Another six homers, another outright mauling of a team, this one the vaunted Cubbies.
Dallas Keuchel was masterful, even with a somewhat sloppy eighth inning. And the offense just pummeled Jon Lester, knocking him out of the box early with eight big runs.
If this was a prizefight, a towel would have hit the canvas, as Grandpa Rossy sent in his subs as early as the fifth inning. I mean, look at that delicious WPA line just hugging the pavement down there, yum.
The recent stretch of strong starts pushed the White Sox rotation up higher than their opponents for the first time all season, during the Tigers series, now sitting at White Sox 49.8, Opponents 46.6.
Until that eighth, the White Sox were above 50 for the year for the first time, but Keuchel still finished with a terrific 74 game score, just a point less than his season’s best, vs. the Brewers. He was scoreless and walkless (and was ticked about Kipnis walking on strike three) through seven, and still maintains the highest average game score on the staff at 59.7
Lester, on the other hand, was left bloodied and battered, unable to finish the third and surrendering a season-high four home runs by an opposing a starter. Final game score? A season-low for an opponent: -1. The prior season low was 10, by Roland Bolaños.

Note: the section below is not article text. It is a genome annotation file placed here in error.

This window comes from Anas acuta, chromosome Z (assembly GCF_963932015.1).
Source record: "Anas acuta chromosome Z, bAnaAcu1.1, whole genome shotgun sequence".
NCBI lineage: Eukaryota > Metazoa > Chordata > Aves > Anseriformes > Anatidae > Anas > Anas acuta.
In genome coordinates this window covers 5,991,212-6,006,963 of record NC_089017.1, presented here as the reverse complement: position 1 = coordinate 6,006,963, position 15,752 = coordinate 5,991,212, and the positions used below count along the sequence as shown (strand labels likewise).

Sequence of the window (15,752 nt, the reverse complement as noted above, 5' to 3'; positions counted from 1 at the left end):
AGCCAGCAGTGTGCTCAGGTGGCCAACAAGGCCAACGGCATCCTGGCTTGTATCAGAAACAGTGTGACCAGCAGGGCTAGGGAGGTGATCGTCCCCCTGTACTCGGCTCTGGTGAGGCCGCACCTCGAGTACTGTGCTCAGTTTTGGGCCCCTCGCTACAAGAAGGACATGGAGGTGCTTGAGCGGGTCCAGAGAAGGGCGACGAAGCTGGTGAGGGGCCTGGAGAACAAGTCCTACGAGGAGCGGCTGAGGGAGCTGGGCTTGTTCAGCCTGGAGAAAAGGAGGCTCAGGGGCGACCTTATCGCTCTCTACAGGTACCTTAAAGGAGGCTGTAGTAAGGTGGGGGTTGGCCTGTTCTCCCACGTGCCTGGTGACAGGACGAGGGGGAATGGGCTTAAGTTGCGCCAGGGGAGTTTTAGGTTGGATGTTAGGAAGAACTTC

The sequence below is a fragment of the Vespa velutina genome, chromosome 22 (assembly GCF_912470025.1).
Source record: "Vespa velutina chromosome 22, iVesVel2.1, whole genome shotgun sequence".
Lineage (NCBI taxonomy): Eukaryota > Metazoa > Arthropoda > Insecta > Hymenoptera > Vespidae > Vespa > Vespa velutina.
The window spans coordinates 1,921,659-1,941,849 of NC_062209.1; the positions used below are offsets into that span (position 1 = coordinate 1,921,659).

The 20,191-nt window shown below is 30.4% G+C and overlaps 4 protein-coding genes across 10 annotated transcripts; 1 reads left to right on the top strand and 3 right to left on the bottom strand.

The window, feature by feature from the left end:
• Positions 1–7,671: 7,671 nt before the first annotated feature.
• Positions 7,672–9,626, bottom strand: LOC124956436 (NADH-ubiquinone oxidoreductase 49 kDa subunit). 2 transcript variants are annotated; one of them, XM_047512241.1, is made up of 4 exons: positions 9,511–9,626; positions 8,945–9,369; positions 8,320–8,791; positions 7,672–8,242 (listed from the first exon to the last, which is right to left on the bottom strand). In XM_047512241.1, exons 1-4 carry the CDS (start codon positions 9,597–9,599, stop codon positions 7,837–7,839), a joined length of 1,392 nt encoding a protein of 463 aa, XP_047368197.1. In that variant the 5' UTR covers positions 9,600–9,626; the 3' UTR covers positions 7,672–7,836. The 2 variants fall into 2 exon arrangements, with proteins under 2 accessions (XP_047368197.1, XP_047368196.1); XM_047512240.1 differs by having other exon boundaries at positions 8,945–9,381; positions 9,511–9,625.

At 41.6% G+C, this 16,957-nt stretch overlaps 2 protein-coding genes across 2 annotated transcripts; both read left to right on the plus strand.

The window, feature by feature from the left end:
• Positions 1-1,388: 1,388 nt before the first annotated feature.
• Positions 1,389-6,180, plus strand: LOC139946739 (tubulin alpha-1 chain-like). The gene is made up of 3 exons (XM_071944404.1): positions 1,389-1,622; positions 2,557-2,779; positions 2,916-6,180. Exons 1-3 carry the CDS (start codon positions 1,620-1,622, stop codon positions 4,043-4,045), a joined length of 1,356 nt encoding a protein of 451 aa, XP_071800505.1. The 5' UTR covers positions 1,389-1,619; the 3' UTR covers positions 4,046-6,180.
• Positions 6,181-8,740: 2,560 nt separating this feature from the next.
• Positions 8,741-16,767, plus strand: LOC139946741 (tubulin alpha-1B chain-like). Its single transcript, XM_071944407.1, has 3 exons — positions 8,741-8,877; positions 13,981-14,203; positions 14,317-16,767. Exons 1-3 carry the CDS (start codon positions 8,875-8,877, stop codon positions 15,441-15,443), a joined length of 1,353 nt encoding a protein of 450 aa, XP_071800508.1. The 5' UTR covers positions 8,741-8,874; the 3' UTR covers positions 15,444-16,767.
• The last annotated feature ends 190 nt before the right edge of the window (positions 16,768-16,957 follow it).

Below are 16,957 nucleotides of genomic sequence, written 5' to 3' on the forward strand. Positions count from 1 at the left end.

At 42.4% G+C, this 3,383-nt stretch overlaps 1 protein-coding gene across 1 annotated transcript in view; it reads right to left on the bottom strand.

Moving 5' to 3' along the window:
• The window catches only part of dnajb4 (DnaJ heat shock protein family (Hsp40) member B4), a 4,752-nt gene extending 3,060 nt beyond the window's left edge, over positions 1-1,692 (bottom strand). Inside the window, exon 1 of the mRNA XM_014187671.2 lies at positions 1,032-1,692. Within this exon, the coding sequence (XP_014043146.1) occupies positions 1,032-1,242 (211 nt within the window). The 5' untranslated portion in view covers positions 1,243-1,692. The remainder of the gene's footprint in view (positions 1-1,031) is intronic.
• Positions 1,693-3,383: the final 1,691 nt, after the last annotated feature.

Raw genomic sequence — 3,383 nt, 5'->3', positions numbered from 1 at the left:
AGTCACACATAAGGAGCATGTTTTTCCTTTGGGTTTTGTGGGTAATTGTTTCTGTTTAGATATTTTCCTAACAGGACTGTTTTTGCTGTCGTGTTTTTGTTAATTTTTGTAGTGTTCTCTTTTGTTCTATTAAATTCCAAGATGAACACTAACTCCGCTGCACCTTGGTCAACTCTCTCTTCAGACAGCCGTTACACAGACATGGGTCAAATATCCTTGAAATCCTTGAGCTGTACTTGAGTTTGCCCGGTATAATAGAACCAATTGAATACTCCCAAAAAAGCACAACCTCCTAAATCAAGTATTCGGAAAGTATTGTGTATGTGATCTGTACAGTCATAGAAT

Again, not a ton of tension in a blowout, so Edwin Encarnación facing 1.51 LI in the top of the second of a scoreless game with one runner on was tops in the game. Encarnción whiffed, but Luis Robert stepped up and clocked a home run as the next batter, facing the second-highest pressure in the game at 1.23 LI.
In a runaway game, there’s very little leverage — look at the green lines on the leverage index above, just about disappearing along with Lester from the game. But, for this continued failure in the game leading to eight earned runs on four homers without completing the third inning, Lester faced the most leverage in the game, at 0.59 pLI.
Robert’s homer clocked in at .176 WPA, the highest value added in the game.
Robert clocked in with a .172 WPA despite three Ks, on the strength of what became the game-winning tallies driven in by his massive home run off of Lester. Remember, all, WPA measures the probability added to the win, so in a blowout, you might hit three homers later in the game, but if the first of your homers come with the score 8-0, none of them add much to a game already decided. It’s tricky stuff, maybe a little goofy. But anyway, Keuchel was tonight’s runner-up and José Abreu third place.
Magic Number: 2,547
Per an estimate made by Trevor Lines at South Side Hit Pen, the White Sox hit a total of 2,547 feet worth of home runs tonight. That is nearly a half-mile of home runs!